Popular culture

‘As an empath, portrayal works for me’: Amy Sherald explains how she embraces black stories in her first UK show

Two black men on dirt bikes soar through the air in the gigantic diptych Issuance (2022), one of the highlights of “The World We Make”, Amy Sherald’s new solo exhibition at Hauser & Wirth in London. Behind this powerful ascent one could imagine the roar of the engines or the cries of camaraderie but, frozen in motion, the scene is rather of a serene majesty.

When Sherald discovered the off-road bike culture after moving to Baltimore in his twenties for his MFA, it left a lasting impression. When she asked her models what they liked about riding, they explained that it gave them a sense of freedom. “I read this as a release from oppression,” she said when I caught up with her shortly after the show was set up, just in time for Frieze Week.

Although Sherald’s work eloquently captures individual experience, particularly black experience, its resonances always seem multiple and profound. And so, with our minds trained on long-standing art historical grounds, Issuance almost inevitably recalls the classic equestrian portraits of aristocrats or imperial rulers, made by old masters like Rubens, Van Dyck and Jacques-Louis David.

Installation view of Amy Sherald, Issuance (2022) at Hauser & Wirth London. Photo: Alex Delfanne. Courtesy of the artist and Hauser & Wirth. © Amy Sherald.

So it seems fitting that, for his first exhibition outside the United States, Sherald’s work returns to where so many of those worn portraiture tropes of power and glory were born.

“When you look at art history and see how it’s been from the caveman era to now, and then you see how African American art history has recently started, that makes you feel a sense of urgency to take up space,” Sherald said.

“You can count the number of black female figurative painters between Europe and the United States probably on two hands,” she added. “We’re basically building a foundation to start this conversation that’s been going on without us for so long.”

Sherald’s art historical references are served with a refreshing twist. For one thing, bejeweled portraits of the past often feel weighed down by elaborate symbolism. Sherald’s characters, in their elegant contemporary dress, appear against monochromatic or minimally rendered backgrounds.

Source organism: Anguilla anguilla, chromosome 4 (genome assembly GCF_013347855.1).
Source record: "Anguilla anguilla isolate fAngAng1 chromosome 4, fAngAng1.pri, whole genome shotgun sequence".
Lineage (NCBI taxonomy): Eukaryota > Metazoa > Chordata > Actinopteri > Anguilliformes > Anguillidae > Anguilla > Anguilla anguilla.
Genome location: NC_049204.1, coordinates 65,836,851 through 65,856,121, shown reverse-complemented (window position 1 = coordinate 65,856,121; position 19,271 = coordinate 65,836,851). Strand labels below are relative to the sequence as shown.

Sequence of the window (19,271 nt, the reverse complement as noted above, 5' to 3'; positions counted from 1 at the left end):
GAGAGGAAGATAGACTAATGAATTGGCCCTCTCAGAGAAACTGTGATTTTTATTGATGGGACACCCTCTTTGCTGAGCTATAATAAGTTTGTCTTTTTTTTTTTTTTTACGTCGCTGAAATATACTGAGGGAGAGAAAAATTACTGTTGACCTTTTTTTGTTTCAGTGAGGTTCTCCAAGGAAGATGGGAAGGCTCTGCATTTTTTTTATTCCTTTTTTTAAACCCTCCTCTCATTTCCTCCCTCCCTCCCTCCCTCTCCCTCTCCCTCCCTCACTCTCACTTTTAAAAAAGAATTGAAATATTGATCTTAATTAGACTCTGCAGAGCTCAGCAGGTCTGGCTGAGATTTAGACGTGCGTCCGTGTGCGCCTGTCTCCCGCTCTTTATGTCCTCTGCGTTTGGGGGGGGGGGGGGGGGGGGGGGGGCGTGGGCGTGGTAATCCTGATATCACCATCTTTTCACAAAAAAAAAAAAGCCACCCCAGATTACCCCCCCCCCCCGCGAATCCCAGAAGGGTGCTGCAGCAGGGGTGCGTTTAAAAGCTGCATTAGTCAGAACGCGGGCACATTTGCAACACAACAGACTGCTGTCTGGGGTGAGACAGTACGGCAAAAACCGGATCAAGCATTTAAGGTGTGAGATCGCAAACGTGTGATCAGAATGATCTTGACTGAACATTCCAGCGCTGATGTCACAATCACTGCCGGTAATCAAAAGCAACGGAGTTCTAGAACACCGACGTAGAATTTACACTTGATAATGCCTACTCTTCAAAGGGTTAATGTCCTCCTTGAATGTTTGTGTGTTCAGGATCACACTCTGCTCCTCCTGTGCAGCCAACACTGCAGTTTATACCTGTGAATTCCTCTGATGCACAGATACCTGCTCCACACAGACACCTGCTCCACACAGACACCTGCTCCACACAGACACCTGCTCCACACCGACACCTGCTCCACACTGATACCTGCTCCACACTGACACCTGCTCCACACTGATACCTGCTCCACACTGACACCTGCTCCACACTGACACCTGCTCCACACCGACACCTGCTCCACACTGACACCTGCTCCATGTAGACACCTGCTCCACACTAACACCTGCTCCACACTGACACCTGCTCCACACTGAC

The effect is to give each subject a singular clarity of voice, as we focus on pose, gesture, and other more idiosyncratic cues of identity.

“I don’t want the characters to be placed in a context where something can be read into their story,” Sherald explained. “Living as a black person or a person of color, you automatically have that. There is a context that is placed around you that you have nothing to do with. I think that’s why I want there to be a deeper understanding of the figure.

Installation view of Amy Sherald, A land blessed by God (Empire of Dirt) (2022) at Hauser & Wirth London. Photo: Alex Delfanne. Courtesy of the artist and Hauser & Wirth. © Amy Sherald.

Instead, Sherald offers her models the space to communicate their own new narratives. In A land blessed by God (Empire of Dirt), a farmer looks at us from the top of his tractor. The composition immediately recalls a long history of predominantly white land ownership honored and recorded in painting and photography.

In this case, the man, a friend of Sherald, hopes to buy the land he has rented all his life. “It’s something he really wants to give to his kids,” she said. “Stories disappear as the land disappears. The process, how the seeds were planted and why, what animals were grazed on the land – all of this is family history as well as agricultural history.

“It’s recognizing that African American history is not separate from American history, it is central,” she added. “Farming was a birthright, and food and farming have long been a form of resistance and ritual.”